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Buying a home

What is a 'split' home loan, exactly?

30 October 2019

Anyone with a passing familiarity with home loans - or loans in general, for that matter - will be aware of terms like ‘fixed interest rate’ and ‘variable interest rate’. Less famous (or infamous, depending on your point of view) are terms like ‘split home loan’, ‘split facility’ and ‘split mortgage’.

All of them mean the same thing. They describe a home loan arrangement where you can have both fixed and variable interest rates on your loan at the same time. Essentially, you split your home loan into portions and allocate an interest rate model to each one.

Example

You may wish to only have a fixed interest rate on 20% of your loan, while you pay the variable rate on the remaining 80%. On a $500,000 loan this would mean a fixed interest rate would be charged on $100,000 and the remaining $400,000 would have a variable interest rate.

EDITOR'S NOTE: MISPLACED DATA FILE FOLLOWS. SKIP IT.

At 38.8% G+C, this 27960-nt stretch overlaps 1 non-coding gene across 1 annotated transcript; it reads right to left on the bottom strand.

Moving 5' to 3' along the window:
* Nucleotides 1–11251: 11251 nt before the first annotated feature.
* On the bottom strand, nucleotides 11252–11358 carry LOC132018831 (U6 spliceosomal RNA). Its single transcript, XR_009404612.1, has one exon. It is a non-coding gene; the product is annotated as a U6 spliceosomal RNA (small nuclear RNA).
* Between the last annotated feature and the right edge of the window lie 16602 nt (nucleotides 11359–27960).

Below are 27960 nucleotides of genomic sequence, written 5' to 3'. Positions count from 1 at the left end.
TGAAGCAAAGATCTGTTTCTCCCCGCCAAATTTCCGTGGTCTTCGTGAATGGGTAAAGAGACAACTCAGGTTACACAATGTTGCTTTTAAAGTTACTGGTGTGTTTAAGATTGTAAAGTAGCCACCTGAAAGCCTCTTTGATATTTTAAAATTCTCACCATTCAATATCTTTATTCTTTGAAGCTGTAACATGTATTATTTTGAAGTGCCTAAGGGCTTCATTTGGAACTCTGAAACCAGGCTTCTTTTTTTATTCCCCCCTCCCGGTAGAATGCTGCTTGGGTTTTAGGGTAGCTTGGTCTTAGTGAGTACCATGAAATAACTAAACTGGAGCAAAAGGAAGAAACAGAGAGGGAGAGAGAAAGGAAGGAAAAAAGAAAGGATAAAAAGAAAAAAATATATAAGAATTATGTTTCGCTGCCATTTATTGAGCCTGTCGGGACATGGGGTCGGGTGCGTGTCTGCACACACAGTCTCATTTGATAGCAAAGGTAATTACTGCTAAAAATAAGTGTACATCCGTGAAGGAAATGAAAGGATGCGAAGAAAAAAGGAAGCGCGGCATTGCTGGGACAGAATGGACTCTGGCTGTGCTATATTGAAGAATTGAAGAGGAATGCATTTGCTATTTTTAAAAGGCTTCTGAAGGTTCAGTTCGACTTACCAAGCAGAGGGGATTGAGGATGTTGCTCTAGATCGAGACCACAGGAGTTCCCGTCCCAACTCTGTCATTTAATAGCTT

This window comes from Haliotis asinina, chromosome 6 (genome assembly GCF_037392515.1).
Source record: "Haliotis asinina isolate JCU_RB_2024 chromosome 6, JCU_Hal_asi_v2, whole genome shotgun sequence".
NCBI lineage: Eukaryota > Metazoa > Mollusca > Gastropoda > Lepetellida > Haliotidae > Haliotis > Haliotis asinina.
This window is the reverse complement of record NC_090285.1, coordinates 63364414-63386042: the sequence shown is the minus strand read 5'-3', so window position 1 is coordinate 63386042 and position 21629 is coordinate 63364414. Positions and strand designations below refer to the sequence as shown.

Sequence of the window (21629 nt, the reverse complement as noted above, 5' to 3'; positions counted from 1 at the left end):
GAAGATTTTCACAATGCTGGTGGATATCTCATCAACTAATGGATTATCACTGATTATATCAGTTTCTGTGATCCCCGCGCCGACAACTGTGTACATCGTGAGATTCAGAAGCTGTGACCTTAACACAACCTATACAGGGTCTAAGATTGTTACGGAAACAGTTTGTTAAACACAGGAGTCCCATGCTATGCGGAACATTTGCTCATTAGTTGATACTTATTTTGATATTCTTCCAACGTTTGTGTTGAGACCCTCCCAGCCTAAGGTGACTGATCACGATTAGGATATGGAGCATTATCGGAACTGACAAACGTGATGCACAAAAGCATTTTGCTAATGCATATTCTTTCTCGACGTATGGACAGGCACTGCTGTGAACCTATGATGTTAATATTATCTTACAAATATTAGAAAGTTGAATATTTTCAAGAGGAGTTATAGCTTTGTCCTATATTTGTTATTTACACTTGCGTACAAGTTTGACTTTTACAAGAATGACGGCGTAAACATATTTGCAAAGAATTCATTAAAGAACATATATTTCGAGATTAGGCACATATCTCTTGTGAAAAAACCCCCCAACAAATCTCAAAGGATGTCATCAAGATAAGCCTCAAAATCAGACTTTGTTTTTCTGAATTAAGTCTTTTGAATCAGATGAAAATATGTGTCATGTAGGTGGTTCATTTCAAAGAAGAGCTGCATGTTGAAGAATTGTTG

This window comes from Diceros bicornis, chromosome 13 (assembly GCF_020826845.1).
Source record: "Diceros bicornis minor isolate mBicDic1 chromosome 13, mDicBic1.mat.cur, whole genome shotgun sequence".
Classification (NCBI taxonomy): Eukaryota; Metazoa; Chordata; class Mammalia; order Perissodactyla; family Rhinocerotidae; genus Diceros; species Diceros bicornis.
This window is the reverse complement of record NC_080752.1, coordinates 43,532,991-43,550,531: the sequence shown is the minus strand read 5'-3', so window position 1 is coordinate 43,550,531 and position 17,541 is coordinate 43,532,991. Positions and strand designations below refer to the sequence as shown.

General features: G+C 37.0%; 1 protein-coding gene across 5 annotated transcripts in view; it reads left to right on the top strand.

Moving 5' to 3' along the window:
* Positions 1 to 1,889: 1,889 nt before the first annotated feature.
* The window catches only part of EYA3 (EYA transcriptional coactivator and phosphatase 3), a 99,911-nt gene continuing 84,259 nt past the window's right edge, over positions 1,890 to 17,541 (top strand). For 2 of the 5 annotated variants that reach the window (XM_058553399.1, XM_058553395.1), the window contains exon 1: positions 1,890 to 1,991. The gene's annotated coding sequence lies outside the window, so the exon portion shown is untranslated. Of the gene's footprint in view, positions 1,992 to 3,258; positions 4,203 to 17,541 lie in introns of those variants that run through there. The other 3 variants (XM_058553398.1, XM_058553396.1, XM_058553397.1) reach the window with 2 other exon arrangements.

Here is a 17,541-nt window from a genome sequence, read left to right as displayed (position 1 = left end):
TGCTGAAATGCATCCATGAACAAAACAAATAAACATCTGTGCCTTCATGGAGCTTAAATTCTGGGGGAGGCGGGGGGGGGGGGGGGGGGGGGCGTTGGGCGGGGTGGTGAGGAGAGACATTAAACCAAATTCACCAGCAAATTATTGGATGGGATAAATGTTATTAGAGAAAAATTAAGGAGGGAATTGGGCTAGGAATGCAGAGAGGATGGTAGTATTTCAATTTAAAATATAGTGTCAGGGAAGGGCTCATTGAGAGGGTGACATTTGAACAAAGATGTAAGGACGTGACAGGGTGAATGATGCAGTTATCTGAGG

How you divide the split facility is entirely up to you.

Why split a home loan?

The 'split loan' option is typically viewed as a comfortable compromise between the pros and cons of fixed and variable interest rate loans. A split mortgage allows you to reap the benefits of both the security of fixed rate loan and the flexibility of a variable interest rate loan.

They’re particularly effective when the market is proving harder than usual to predict. If you don’t know if interest rates are going to go up or down, a split home loan allows you to hedge your bets a little. If they go up, you’re tied into the lower current interest rate. If they go down, you’re in a position to take advantage of those lower rates.

No home loan is risk-proof and every one is different – but a split home loan might be a good way for you to avoid some of the pitfalls of the house-buying market.

Find the right home loan option for you

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Information is intended to be of a general nature only and any advice has been prepared without taking into account any person's particular objectives, financial situation or needs. You should make your own enquiries, consider whether advice is appropriate for you and read the relevant Product Disclosure Statement or Product Information Document before making any decisions about whether to acquire a product

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